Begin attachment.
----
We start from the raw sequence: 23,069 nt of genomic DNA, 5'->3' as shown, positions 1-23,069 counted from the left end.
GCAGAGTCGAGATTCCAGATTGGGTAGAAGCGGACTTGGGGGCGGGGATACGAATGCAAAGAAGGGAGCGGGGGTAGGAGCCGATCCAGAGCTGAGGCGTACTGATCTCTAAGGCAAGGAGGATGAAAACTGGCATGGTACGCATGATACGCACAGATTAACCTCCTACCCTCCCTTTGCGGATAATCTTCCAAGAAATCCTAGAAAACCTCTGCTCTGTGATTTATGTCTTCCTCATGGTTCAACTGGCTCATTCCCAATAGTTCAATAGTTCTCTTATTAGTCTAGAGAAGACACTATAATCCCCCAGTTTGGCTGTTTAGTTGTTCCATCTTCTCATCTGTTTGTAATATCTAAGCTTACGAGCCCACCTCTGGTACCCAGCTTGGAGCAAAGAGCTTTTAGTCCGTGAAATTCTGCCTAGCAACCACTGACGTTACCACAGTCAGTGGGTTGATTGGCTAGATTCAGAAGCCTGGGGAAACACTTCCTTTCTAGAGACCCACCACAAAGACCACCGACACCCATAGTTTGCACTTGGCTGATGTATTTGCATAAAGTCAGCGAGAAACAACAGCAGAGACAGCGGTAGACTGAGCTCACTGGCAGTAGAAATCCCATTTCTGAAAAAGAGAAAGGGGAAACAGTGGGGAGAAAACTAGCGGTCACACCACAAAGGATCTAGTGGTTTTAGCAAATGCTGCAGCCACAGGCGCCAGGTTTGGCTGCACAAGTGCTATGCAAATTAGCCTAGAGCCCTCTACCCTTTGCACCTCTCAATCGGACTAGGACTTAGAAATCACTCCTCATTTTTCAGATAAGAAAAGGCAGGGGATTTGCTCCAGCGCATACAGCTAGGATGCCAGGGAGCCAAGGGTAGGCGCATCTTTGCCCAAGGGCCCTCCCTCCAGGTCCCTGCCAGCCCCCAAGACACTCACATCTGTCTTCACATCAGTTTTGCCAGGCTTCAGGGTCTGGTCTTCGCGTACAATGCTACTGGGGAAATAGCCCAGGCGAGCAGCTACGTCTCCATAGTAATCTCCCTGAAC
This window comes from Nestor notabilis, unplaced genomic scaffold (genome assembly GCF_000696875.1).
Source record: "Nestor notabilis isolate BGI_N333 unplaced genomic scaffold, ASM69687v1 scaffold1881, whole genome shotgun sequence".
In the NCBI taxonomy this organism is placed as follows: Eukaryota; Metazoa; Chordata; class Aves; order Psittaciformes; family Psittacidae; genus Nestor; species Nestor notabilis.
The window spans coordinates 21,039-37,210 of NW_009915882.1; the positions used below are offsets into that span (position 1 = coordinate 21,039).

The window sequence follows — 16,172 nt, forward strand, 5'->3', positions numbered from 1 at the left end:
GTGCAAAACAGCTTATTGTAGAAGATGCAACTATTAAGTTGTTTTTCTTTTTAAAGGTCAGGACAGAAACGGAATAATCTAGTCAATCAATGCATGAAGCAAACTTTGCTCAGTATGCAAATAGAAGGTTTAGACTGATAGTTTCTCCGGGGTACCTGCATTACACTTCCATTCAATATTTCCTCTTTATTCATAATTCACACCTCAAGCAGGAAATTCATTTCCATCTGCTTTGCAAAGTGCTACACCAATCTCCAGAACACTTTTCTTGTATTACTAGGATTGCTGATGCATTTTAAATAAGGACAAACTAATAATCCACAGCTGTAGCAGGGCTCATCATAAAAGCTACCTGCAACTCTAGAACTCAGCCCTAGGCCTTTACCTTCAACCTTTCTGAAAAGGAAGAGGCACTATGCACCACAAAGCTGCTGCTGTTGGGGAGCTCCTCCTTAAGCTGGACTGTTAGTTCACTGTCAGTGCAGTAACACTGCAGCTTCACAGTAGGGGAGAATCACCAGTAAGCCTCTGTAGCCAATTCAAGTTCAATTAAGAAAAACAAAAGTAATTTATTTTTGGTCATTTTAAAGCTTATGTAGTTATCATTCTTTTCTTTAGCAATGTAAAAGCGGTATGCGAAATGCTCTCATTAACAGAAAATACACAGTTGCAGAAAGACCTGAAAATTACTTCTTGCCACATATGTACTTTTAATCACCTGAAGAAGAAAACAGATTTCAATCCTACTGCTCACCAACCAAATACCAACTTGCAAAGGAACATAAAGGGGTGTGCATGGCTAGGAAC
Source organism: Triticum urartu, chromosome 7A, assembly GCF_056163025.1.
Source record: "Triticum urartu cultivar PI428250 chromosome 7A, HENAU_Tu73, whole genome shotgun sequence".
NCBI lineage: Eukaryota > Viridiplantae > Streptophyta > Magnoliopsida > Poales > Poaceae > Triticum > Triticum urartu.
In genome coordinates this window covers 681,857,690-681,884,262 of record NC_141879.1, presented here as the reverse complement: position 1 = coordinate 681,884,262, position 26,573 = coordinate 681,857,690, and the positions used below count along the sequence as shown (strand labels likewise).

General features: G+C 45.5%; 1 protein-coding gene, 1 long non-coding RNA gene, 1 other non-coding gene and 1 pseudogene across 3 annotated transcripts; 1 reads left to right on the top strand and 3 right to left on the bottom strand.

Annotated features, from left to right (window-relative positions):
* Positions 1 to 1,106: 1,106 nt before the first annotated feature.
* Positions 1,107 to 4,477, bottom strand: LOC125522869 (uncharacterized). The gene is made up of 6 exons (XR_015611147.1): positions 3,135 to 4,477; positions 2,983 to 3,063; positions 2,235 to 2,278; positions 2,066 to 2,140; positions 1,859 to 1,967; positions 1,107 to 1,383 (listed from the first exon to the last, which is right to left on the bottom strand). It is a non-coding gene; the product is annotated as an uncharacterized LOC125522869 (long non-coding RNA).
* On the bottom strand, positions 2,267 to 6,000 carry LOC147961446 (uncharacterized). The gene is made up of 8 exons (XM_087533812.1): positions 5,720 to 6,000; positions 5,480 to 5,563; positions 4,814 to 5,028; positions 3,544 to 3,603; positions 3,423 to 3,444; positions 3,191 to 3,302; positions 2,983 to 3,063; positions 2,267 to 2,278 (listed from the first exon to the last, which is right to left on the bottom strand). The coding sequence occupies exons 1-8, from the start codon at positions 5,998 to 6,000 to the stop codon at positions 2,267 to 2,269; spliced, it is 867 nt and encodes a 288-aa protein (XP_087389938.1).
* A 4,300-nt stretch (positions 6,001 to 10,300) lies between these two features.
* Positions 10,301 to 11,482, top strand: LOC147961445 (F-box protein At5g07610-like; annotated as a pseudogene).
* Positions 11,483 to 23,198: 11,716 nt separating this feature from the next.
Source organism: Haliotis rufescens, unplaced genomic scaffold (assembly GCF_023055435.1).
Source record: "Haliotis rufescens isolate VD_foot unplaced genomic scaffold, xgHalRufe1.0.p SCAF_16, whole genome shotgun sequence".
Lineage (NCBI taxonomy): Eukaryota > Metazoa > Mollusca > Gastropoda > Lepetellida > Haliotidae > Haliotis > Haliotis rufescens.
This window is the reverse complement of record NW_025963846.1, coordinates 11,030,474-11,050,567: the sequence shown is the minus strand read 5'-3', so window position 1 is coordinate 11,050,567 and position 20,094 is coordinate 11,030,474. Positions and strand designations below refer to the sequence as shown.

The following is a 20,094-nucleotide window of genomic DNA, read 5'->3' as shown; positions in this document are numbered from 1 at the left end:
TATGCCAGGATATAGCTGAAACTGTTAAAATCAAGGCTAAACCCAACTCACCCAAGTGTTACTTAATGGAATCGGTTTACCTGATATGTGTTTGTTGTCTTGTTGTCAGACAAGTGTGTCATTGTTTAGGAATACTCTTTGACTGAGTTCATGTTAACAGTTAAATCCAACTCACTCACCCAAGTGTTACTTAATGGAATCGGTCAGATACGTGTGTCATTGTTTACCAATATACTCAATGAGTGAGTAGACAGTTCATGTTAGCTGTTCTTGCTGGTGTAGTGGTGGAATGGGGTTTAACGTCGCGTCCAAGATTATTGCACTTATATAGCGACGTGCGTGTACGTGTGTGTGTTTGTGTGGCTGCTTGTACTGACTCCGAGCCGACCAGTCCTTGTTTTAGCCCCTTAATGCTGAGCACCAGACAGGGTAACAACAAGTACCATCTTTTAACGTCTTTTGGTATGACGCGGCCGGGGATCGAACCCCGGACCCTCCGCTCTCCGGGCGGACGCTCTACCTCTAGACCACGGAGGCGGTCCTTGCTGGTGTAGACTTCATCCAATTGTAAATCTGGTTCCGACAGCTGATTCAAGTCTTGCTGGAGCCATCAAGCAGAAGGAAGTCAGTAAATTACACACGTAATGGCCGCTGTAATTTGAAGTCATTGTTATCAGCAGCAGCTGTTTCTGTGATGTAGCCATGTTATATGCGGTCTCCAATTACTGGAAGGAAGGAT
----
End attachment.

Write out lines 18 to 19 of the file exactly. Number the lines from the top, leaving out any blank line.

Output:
* A 4,300-nt stretch (positions 6,001 to 10,300) lies between these two features.
* Positions 10,301 to 11,482, top strand: LOC147961445 (F-box protein At5g07610-like; annotated as a pseudogene).